Anjum Malik - Scriptwriter, poet and performer
Contribution: Lunch will also be organised around a 'mushaira-style' event led by Anjum Malik who will read her food related poetry to facilitate this interaction.
Bio: Anjum has written several much-acclaimed original plays for BBC, ITV and theatre in UK. She is a regular creative writing tutor for leading literary organisations in UK and overseas. She is also a lecturer in creative writing at Manchester Metropolitan University, England, UK. Anjum specialises in fact to fiction. Her scripts, poems and writing are based on true stories and real people. Over 70 of her scripts have been produced, transmitted or preformed so far. Her previous jobs include police officer, interpreter, sales person, business owner and classical Indian Kathak dancer. She was born in Saudi Arabia and has lived in Pakistan as well several cities in England. Anjum is multi lingual and currently based in Manchester, UK.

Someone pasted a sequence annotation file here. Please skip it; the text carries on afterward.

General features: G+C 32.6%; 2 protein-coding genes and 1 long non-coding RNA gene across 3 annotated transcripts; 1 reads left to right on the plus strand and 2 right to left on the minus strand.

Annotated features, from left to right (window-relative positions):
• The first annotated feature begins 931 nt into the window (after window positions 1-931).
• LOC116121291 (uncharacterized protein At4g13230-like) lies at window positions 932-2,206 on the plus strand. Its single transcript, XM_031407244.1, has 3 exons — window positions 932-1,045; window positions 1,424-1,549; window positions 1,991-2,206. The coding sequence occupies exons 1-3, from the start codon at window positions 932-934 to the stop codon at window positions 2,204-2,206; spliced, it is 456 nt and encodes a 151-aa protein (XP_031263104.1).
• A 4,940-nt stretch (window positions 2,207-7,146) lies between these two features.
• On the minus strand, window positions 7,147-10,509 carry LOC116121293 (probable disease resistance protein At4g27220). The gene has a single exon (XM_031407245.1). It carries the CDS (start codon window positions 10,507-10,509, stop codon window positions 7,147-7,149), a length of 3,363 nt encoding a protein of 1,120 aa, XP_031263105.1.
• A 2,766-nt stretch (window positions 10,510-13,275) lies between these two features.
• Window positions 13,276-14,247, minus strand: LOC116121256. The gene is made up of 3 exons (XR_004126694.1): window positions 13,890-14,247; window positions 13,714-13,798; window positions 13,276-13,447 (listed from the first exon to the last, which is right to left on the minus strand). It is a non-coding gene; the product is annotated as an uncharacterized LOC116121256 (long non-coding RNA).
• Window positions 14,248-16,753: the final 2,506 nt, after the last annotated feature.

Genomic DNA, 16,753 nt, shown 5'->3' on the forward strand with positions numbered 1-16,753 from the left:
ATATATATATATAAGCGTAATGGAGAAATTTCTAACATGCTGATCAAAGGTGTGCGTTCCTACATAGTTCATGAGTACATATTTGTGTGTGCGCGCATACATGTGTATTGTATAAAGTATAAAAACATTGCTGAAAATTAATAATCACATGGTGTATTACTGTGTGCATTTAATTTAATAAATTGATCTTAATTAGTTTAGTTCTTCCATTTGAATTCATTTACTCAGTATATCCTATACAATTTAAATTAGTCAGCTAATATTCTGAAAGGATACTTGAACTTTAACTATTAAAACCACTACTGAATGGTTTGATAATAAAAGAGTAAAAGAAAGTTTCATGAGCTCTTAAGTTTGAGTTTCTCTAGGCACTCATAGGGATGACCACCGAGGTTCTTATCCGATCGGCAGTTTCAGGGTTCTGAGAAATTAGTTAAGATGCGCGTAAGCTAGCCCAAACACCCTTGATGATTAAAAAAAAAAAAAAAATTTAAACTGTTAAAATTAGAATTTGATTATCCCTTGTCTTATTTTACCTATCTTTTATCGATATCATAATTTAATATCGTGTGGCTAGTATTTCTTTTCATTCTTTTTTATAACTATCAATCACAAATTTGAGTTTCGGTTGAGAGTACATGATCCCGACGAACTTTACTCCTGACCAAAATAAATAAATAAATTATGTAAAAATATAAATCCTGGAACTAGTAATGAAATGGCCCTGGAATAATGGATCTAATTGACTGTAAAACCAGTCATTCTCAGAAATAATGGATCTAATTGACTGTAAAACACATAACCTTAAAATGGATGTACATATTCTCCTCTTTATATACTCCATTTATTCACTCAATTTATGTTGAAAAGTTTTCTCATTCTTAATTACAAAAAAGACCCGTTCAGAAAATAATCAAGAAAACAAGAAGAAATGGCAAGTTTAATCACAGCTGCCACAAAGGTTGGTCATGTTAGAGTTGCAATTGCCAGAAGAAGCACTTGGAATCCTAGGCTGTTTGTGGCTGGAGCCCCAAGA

Haleh Moravej, MetMunch, Manchester Metropolitan University
Contribution: Lunch will be provided by the student-led social enterprise ManMetMunch supporting the co-creation of meaning around food, eating, people and emotions through themes of health, balance and nutrition led by MMU academic Haleh Moravej. MetMUnch is a global award-winning, student-led social enterprise based at Manchester Metropolitan University. At their heart is a passion for sustainable and nutritious food.
Bio: Haleh Moravej is a senior lecturer in Nutritional Sciences at Manchester Metropolitan University. Prior to teaching, Haleh was a commercial entrepreneur with her own nutrition clinic. She has always had a passion for learning, and in the university environment, she found a place of great thinking. As an entrepreneur, she brings innovation, exploration and sustainability to everything she does. This approach is best exemplified in her award-winning MetMUnch, a student-led programme that sets the standard for sustainability, nutrition and entrepreneurship across Manchester Met. http://metmunch.com/